Unlike Wakanda, the fictional African home of Marvel's Black Panther, the setting of Episode Two is a real place. Although Guyana is part of South America, it has a Caribbean (rather than Latin) culture, a result of both its history and its geography.
Guyana is a small country, and most of the interior is covered in difficult-to-penetrate rain forest. The bulk of the population -- over 90% in fact -- lives on the Caribbean-facing coast clustered in and around the capital city of Georgetown. I visited the country in 2011, and walking the streets of Georgetown, you're never more than a few blocks from the water, or from the mighty Demerara river, which empties into it, and so the "feel" is much the same as on any island. The food, the music, and the colonial architecture are all reminiscent of the Caribbean.
It's easy for Anglos like me to get around because there because English is the official language, a holdover from the country's history as a former British colony, a history that has left Guyana with some ethnic tension. In their attempts to monetize the land, the British imported workers from India and slaves from Africa, the descendants of which have largely displaced the native Amerindians, who only make up about 9% of the present population. In the wake of the Brits' departure in 1966, the Indo-Guyanese have tended to fare better than their Afro-Guyanese cohorts, having a higher average education (and enjoying the consequent economic benefits), such that there is some distrust between the two groups. But notably, there is also a significant mixed population -- people such as Xana who descend from multiple ethnic lineages.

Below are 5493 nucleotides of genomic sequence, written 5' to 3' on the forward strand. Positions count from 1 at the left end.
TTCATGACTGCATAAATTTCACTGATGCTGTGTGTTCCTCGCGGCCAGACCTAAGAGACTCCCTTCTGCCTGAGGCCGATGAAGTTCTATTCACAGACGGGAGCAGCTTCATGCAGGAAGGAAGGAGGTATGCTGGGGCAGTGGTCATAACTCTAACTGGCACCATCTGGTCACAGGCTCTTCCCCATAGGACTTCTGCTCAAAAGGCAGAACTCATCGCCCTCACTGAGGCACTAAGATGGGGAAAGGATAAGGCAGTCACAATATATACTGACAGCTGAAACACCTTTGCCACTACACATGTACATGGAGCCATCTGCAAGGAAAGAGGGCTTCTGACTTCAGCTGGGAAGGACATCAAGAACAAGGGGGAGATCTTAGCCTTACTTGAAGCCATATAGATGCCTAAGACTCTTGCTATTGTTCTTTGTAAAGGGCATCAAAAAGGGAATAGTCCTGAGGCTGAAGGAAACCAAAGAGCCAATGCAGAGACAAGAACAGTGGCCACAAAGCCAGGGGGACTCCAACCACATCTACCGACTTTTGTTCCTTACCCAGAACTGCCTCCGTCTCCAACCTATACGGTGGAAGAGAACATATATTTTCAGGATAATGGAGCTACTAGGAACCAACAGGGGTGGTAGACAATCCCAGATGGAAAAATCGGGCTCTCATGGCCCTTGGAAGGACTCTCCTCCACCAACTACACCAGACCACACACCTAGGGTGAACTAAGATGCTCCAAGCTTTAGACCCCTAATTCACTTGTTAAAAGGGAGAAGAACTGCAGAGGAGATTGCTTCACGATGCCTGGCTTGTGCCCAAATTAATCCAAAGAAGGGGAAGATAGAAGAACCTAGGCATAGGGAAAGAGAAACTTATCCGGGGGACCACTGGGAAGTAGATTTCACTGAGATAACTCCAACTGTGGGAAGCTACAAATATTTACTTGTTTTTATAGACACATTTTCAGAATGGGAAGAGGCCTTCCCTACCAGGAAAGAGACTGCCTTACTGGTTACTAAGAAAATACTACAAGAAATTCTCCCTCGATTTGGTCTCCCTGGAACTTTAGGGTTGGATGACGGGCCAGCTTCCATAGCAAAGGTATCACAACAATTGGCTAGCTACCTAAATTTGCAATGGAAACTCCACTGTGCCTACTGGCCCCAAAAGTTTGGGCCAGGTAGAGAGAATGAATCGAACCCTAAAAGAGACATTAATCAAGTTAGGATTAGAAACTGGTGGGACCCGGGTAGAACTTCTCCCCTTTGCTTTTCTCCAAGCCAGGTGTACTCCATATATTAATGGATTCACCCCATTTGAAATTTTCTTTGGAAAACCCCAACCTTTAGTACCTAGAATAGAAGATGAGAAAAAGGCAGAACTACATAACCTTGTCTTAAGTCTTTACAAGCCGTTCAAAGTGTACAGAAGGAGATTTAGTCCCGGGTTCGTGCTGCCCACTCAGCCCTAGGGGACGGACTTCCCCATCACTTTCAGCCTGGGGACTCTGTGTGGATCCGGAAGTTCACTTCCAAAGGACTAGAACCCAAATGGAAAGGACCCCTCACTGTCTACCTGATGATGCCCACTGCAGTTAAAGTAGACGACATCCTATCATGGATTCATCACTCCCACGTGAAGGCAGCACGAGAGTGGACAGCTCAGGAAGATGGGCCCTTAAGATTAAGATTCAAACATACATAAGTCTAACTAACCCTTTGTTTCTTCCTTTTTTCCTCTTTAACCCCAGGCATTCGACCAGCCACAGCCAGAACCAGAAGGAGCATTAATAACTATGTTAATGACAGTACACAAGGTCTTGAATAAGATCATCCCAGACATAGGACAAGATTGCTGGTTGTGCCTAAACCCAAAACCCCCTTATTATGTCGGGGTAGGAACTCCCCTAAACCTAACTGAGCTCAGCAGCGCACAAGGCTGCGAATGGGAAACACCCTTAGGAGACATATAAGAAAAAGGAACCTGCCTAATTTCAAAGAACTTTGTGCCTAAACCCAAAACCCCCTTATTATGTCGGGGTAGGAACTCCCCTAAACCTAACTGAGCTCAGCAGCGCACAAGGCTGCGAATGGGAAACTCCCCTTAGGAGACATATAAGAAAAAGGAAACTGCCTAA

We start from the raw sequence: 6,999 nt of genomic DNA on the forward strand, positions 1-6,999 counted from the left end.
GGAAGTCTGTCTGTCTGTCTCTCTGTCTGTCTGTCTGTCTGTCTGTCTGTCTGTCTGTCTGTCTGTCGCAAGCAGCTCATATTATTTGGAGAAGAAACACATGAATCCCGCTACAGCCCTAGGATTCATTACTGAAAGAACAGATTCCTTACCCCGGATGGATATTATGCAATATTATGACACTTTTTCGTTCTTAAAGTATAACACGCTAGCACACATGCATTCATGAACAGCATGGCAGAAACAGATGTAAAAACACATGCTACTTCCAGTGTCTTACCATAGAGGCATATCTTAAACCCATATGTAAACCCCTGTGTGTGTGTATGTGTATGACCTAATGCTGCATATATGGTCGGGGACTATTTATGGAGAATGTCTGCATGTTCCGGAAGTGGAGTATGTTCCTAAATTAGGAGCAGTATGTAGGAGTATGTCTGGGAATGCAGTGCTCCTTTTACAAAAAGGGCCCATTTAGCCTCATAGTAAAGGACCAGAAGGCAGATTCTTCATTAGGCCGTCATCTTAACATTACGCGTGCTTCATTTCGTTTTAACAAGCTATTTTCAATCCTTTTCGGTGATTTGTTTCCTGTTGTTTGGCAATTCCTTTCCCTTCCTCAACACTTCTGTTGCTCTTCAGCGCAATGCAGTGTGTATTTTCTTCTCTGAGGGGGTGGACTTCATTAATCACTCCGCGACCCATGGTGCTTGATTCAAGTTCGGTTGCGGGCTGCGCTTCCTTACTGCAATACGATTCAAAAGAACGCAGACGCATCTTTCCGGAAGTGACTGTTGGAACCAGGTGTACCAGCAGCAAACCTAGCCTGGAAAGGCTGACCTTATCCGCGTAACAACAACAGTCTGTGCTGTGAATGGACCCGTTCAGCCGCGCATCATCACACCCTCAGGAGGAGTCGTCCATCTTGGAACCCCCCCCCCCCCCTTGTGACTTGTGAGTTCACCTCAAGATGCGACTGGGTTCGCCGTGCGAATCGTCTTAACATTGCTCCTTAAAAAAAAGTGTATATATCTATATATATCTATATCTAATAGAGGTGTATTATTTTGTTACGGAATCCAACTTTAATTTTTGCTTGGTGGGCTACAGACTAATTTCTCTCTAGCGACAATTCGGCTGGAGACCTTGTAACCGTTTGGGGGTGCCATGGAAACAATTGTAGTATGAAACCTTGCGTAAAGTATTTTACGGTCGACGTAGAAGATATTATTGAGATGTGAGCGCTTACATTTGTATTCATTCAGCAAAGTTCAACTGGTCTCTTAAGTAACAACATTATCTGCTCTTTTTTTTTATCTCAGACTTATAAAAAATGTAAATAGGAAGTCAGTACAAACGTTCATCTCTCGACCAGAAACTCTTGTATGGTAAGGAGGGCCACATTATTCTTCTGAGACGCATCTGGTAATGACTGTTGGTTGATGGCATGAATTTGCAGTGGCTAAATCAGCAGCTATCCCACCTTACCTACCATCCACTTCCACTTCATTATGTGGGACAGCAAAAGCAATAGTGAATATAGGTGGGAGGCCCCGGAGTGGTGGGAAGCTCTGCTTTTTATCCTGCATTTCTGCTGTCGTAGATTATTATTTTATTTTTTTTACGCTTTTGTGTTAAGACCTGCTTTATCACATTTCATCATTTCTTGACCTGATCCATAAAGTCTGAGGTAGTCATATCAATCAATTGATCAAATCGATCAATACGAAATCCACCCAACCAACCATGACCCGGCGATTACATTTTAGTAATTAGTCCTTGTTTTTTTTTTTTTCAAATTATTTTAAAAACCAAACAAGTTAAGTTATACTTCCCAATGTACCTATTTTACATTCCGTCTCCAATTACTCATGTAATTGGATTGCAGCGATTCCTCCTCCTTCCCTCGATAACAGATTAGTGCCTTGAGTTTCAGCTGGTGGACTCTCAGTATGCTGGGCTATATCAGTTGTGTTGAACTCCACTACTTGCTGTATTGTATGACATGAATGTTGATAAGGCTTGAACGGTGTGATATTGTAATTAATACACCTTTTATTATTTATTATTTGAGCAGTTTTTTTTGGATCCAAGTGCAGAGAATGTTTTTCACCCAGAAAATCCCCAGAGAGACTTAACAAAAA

Not only is Guyana real, so is the family name McDoom, although as far as I know, no one with that name is a scheming criminal tycoon seeking to dominate the economic life of the country through bribery, extortion, and murder! But the clan does have a traditional village named after them. The town of McDoom lies just outside Georgetown.
I took a picture of the sign above -- a picture that has since been lost -- because I knew as soon as I saw it that that had to be the name of a villain.
Unfortunately, the country ranks number one in the world in suicide rate. What's interesting is that it ranks at the top overall and for both men and women separately, versus countries like Russia, which ranks 14th overall but 7th for men and 46th for women. I'm not sure anyone has a good reason why.
It's the kind of place you can love if you're born there, but also walk away from when you need, which is exactly what Xana does.
For those interested, here is a good discussion on how the post-colonial world messes with identity: a strange mix of race, ethnicity, nationality, and religion.